What memories do you get from Doc Martens?
Many people associate the famous boots and shoes with Punks and Skinheads – yet the iconic “Docs” were part of the lives of so many other groups and subcultures.
Doc Martens bring back so many memories for me – accompanied by a soundtrack of the music of The Clash and early Elvis Costello.
Docs also remind me of thinking I was so cool and indie seeing indie movies in the 80s at the great old Valhalla cinema in Glebe, in Sydney. Movies like A Clockwork Orange.
I must say it took me a while to be able to afford a pair of Docs – but I definitely got my wearing value out of them!
I’m back in Glebe this week – wearing the same Docs I wore back in the the 80s – but these days I’m on a family vacation and piggy-backing my daughter – past the old Valhalla Cinema that now seems so gentrified and non-edgy.
Docs seem to last forever. I had the shoes rather than the boots. I loved them and I still do. I still have an ox blood pair somewhere I will have to find.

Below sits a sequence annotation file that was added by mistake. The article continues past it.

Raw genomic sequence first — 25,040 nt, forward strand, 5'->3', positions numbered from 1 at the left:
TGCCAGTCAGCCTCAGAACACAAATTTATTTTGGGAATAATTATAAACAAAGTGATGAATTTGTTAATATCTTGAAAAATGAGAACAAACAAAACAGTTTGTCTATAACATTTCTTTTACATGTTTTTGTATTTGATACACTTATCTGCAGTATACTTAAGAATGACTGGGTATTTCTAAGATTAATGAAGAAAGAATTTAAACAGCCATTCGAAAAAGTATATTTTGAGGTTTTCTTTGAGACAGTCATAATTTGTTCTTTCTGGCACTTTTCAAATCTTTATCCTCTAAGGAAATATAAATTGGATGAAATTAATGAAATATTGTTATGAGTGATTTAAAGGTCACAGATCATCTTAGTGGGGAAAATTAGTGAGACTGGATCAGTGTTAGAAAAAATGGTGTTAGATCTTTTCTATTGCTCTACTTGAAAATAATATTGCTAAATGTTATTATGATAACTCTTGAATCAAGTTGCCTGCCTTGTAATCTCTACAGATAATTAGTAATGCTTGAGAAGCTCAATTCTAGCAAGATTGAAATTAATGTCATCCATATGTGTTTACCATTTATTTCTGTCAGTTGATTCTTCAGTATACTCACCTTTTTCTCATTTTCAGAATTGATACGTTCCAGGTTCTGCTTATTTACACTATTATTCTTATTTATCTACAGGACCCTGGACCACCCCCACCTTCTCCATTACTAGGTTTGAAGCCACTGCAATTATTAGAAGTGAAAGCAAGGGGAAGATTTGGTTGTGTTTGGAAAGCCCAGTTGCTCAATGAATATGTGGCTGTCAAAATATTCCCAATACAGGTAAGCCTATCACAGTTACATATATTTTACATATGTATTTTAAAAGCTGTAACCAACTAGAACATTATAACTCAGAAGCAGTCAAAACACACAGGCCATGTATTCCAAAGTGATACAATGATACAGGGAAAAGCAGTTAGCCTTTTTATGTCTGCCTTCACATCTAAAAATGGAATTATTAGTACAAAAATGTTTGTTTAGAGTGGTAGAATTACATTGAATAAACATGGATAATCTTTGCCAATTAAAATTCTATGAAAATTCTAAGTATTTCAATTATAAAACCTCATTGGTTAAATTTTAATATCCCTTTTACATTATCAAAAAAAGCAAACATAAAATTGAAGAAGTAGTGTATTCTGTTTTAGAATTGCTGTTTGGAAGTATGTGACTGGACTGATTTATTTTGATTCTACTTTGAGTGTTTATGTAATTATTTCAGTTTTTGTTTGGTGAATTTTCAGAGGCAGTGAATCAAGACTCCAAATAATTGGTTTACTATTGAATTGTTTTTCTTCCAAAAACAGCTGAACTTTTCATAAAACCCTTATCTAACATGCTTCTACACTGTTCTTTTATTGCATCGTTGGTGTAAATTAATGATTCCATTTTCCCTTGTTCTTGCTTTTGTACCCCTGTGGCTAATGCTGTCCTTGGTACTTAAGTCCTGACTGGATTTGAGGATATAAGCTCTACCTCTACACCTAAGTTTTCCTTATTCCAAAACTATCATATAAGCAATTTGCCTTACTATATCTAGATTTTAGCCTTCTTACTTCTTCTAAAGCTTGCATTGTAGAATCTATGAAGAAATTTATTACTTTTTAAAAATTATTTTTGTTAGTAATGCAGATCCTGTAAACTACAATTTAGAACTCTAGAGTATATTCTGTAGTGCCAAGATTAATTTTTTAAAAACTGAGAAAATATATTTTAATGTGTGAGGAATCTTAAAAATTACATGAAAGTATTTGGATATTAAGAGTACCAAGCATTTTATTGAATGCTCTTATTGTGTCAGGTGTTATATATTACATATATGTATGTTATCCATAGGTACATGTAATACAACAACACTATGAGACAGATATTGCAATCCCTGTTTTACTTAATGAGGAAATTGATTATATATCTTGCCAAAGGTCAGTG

I was chatting with parent friends in the park today as we watched our kids playing.
One mum said how she was a massive Doc Martens fan too and “lived in them”!
Another mum piped up: “I loved my Docs. I always wore them with my 501s!”
Then my wife adds: “I wore mine with my favourite tartan skirt!”
I wonder if our kids knew how cool their parents were back in their Doc days!
You may be familiar with the Docs history and legend – and how some of the earliest customers of Docs were housewives and postmen.
I love other trivia like how the brand so associated with Britain was originally from Germany and designed by a German army doctor Klaus Marten – with the umlaut over the A in Marten.
I also think it is fortunate that the shoes were not named after another doctor – a friend of Klaus Marten who is credited with really helping the Doc get a strong “foothold” in the shoe business.
That doctor’s name: Herbert Funck
Imagine if they were called Doc Funcks!
I thought it was interesting how in the first decade of Docs – 80 % of customers were women over 40.
So that’s a good excuse – even if you are now a more mature and responsible parent – it’s OK to dig out your Docs and wear them.
If you’re interested – here’s a link to an entertaining UK article about the history of Docs!
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